Prevalent as bird imagery is in the ritual traditions of eastern North America, the bony remains of birds are relatively sparse in archaeological deposits and when present are typically viewed as subsistence remains. A first-millennium ad civic-ceremonial centre on the northern Gulf Coast of Florida contains large pits with bird bones amid abundant fish bone and other taxa. The avian remains are dominated by elements of juvenile white ibises, birds that were taken from offshore rookeries at the time of summer solstices. The pits into which they were deposited were emplaced on a relict dune with solstice orientations. The timing and siting of solstice feasts at this particular centre invites discussion of world-renewal rituality and the significance of birds in not only the timing of these events but also possibly as agents of balance and rejuvenation.
Against the Grain is both a wide-ranging voyage of discovery and a regionally focused study of the trajectory of agriculture from its earliest appearance until historical times, coupled with discussion of the mechanisms that maintained early states. For Scott, the state is a fragile entity (pp. 21, 23, 118, 125) based on the production of grain, along with water transport, city walls, tax collection, specialized administrators, monumental centres, kings, social hierarchy, filth, epidemic disease and an insatiable demand for enslaved labour. With such a definition, there is a little hope that the societies of Eurasian pastoral nomads can be seen as anything other than ‘barbarians’ living outside the laws and hierarchies of agricultural states. It is these Eurasian nomadic pastoralists and their relations with the state that will form the focus of this commentary.
Cultivars domesticated and organized people. Cereal grain-growing agriculturists—at least those lucky enough to live in floodplains—exploited others in order to sustain themselves. From such preconditions, states were born, the organizational fragilities of which routinely led to their dissolution, and to other sorts of social forms in peripheral locations. This is James Scott's Against the Grain in a nutshell.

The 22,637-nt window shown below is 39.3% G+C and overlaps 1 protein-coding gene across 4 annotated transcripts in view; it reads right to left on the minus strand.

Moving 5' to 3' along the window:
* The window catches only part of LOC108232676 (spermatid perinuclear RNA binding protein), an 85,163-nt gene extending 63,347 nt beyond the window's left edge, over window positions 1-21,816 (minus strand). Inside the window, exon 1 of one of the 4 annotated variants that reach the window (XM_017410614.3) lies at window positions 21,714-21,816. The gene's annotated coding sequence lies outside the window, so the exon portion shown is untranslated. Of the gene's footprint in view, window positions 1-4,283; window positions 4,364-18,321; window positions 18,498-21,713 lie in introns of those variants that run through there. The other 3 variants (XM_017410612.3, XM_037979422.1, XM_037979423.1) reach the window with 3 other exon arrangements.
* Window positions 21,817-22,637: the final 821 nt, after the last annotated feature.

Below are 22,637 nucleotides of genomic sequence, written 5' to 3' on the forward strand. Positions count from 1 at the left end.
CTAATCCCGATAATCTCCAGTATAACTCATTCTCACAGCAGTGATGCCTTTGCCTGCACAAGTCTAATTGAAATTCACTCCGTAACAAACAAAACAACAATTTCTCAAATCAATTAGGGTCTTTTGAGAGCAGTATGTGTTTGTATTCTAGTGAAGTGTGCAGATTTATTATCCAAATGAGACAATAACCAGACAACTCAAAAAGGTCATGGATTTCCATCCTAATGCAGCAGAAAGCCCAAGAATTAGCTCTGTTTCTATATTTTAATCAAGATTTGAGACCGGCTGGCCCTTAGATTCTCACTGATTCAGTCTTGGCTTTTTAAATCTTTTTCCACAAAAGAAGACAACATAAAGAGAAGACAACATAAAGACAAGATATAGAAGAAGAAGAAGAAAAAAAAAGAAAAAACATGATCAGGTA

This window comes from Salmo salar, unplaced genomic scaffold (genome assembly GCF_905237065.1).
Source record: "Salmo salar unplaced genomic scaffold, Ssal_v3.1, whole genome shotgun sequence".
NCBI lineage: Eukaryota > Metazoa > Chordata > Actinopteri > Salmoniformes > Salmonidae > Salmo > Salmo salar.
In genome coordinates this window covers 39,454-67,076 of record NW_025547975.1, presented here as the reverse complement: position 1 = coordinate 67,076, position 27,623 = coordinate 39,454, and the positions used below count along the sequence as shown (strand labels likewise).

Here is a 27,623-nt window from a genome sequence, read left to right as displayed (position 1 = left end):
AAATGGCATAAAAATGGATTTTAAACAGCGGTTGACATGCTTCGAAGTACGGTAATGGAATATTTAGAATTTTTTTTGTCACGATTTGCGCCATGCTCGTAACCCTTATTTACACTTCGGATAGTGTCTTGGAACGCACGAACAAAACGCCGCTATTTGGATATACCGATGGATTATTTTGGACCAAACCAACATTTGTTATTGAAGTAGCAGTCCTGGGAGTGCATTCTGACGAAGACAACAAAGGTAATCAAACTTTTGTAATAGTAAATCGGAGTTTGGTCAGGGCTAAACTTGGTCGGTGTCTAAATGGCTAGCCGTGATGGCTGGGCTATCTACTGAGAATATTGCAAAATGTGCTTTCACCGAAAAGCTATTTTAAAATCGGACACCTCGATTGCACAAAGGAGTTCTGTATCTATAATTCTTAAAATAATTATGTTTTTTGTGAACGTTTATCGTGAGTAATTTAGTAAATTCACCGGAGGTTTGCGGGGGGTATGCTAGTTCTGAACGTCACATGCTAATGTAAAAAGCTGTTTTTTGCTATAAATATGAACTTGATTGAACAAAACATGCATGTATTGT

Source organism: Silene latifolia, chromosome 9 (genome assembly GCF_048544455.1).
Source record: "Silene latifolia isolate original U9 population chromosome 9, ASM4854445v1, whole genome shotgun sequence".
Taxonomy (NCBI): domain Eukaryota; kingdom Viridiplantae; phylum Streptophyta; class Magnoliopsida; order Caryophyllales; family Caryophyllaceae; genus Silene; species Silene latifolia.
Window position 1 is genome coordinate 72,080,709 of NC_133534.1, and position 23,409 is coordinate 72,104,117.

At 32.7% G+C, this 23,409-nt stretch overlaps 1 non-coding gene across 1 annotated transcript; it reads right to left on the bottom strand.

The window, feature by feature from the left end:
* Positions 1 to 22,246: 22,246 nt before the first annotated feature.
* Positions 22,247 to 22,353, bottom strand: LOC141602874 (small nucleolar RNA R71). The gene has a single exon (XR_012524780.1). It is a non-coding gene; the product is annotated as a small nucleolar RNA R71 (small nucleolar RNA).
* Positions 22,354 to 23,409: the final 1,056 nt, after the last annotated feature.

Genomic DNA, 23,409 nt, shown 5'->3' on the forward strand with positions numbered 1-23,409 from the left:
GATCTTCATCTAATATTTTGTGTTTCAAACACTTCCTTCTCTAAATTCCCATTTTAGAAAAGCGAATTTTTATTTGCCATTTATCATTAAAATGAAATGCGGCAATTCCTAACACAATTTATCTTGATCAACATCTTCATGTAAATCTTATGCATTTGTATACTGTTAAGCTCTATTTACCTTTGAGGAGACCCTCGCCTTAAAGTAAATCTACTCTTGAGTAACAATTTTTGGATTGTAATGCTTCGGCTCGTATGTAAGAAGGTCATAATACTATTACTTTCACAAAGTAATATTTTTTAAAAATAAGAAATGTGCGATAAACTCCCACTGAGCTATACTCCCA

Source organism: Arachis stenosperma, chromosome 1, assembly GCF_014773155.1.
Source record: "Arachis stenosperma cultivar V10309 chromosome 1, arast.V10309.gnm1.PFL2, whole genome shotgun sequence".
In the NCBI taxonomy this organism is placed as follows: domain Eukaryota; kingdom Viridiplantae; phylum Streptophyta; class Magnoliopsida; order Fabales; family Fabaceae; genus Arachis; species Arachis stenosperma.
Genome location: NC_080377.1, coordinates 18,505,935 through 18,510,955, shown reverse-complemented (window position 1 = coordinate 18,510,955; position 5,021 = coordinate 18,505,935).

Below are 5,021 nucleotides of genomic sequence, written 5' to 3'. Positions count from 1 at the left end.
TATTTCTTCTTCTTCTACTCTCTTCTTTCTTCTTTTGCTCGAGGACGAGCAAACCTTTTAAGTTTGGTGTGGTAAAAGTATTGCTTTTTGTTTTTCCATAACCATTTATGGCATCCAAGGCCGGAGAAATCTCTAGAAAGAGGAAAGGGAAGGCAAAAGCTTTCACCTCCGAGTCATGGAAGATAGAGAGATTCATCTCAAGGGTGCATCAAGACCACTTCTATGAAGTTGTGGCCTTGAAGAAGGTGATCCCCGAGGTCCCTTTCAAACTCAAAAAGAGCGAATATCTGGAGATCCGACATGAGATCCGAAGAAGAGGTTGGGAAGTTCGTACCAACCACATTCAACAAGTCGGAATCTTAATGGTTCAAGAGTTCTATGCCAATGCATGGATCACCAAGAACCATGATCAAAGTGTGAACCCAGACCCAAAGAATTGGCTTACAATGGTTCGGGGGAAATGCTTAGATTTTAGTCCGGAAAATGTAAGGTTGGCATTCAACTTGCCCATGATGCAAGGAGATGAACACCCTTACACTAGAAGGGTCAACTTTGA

During the Early-Middle Bronze Age, a new package of technological knowledge, including high-fired 'proto-porcelain' products and specialized 'dragon' kilns, entered Lingnan in South China from neighbouring cultures. This enabled the first local production of proto-porcelain in Bronze Age communities of Guangdong province that later became concentrated in ceramic workshops in the Dongjiang valley. Through a holistic approach towards ceramic production and consumption that integrates elements of functionalist and social perspectives, this study will explore the technological and socio-political conditions underlying the value creation and consequent social usage of proto-porcelain. It will be argued that proto-porcelain was a suitable medium for the simultaneous expression of different social roles that might have included its use as serving ware in community rituals as well as its involvement in politico-economic strategies of elite groups.
Against the Grain is an approachable book that explores the world of the earliest states, found in Mesopotamia. It is framed by the rationale that a study of the state's deep history might give us insight into contemporary concerns via an understanding of the deep causal links between sedentism, agriculture and state control.